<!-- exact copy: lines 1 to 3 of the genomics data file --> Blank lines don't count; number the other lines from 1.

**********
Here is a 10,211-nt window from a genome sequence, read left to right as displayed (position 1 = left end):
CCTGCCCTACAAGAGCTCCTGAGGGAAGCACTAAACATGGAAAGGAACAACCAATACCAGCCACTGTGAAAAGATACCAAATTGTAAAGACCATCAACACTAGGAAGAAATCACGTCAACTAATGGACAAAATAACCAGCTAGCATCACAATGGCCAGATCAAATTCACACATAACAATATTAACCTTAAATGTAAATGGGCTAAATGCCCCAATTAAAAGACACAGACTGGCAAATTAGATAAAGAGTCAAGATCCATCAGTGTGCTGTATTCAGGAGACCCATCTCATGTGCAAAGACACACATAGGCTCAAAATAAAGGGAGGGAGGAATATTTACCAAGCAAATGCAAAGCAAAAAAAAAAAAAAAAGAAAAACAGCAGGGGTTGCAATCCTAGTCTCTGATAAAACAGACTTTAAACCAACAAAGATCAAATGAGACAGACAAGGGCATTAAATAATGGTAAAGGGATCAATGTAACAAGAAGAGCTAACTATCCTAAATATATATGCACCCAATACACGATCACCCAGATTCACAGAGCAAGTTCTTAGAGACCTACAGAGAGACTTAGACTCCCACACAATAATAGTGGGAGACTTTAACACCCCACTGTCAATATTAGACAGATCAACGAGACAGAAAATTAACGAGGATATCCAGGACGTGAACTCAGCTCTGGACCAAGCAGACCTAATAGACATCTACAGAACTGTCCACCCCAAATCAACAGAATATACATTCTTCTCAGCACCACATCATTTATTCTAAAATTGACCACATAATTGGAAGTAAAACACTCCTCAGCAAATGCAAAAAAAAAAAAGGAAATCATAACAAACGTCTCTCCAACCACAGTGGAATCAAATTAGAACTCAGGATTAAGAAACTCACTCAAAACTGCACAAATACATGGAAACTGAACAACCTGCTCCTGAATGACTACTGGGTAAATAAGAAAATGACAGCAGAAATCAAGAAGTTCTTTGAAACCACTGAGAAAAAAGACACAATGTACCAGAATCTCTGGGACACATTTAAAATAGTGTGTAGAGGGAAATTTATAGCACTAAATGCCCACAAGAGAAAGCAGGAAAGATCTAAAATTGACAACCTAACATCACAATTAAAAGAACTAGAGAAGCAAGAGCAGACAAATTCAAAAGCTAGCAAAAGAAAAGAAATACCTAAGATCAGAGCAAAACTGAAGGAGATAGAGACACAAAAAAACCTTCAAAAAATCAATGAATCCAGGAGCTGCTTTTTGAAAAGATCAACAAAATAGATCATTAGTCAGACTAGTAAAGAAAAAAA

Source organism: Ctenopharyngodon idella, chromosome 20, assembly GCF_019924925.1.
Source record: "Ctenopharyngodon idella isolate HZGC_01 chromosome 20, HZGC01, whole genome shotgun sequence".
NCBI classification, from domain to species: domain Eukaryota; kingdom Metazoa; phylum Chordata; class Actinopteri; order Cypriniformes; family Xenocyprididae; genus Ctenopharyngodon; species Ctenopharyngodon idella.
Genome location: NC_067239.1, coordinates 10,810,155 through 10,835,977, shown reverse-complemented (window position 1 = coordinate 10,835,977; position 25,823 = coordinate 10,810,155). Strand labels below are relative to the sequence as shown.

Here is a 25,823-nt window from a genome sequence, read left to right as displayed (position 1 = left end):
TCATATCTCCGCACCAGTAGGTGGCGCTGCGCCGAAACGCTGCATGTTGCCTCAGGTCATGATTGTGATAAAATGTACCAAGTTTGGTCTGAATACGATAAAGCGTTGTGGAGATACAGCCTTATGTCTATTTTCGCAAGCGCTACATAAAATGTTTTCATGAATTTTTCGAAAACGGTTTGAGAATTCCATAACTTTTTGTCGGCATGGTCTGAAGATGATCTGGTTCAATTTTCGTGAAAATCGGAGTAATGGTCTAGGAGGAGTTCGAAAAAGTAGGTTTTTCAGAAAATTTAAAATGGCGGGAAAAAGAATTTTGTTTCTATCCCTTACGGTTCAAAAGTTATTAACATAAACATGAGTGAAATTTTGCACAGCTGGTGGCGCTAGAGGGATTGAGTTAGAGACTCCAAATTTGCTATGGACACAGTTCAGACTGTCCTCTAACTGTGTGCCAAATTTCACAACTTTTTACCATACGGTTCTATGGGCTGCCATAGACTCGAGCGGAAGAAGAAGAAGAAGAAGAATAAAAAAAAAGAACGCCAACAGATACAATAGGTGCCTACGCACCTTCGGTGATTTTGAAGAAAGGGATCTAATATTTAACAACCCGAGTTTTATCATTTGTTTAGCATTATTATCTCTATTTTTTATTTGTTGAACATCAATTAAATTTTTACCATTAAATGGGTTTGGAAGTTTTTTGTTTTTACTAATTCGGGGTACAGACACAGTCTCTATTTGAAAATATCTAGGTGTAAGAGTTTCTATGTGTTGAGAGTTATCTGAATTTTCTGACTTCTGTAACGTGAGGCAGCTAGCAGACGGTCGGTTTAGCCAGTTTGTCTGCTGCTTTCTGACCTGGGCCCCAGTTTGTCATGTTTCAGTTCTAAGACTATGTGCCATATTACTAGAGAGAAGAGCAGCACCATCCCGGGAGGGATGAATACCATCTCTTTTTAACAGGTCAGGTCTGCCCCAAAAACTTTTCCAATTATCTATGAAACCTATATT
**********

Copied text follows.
Here is a 10,211-nt window from a genome sequence, read left to right as displayed (position 1 = left end):
CCTGCCCTACAAGAGCTCCTGAGGGAAGCACTAAACATGGAAAGGAACAACCAATACCAGCCACTGTGAAAAGATACCAAATTGTAAAGACCATCAACACTAGGAAGAAATCACGTCAACTAATGGACAAAATAACCAGCTAGCATCACAATGGCCAGATCAAATTCACACATAACAATATTAACCTTAAATGTAAATGGGCTAAATGCCCCAATTAAAAGACACAGACTGGCAAATTAGATAAAGAGTCAAGATCCATCAGTGTGCTGTATTCAGGAGACCCATCTCATGTGCAAAGACACACATAGGCTCAAAATAAAGGGAGGGAGGAATATTTACCAAGCAAATGCAAAGCAAAAAAAAAAAAAAAAGAAAAACAGCAGGGGTTGCAATCCTAGTCTCTGATAAAACAGACTTTAAACCAACAAAGATCAAATGAGACAGACAAGGGCATTAAATAATGGTAAAGGGATCAATGTAACAAGAAGAGCTAACTATCCTAAATATATATGCACCCAATACACGATCACCCAGATTCACAGAGCAAGTTCTTAGAGACCTACAGAGAGACTTAGACTCCCACACAATAATAGTGGGAGACTTTAACACCCCACTGTCAATATTAGACAGATCAACGAGACAGAAAATTAACGAGGATATCCAGGACGTGAACTCAGCTCTGGACCAAGCAGACCTAATAGACATCTACAGAACTGTCCACCCCAAATCAACAGAATATACATTCTTCTCAGCACCACATCATTTATTCTAAAATTGACCACATAATTGGAAGTAAAACACTCCTCAGCAAATGCAAAAAAAAAAAAGGAAATCATAACAAACGTCTCTCCAACCACAGTGGAATCAAATTAGAACTCAGGATTAAGAAACTCACTCAAAACTGCACAAATACATGGAAACTGAACAACCTGCTCCTGAATGACTACTGGGTAAATAAGAAAATGACAGCAGAAATCAAGAAGTTCTTTGAAACCACTGAGAAAAAAGACACAATGTACCAGAATCTCTGGGACACATTTAAAATAGTGTGTAGAGGGAAATTTATAGCACTAAATGCCCACAAGAGAAAGCAGGAAAGATCTAAAATTGACAACCTAACATCACAATTAAAAGAACTAGAGAAGCAAGAGCAGACAAATTCAAAAGCTAGCAAAAGAAAAGAAATACCTAAGATCAGAGCAAAACTGAAGGAGATAGAGACACAAAAAAACCTTCAAAAAATCAATGAATCCAGGAGCTGCTTTTTGAAAAGATCAACAAAATAGATCATTAGTCAGACTAGTAAAGAAAAAAA

Source organism: Ctenopharyngodon idella, chromosome 20, assembly GCF_019924925.1.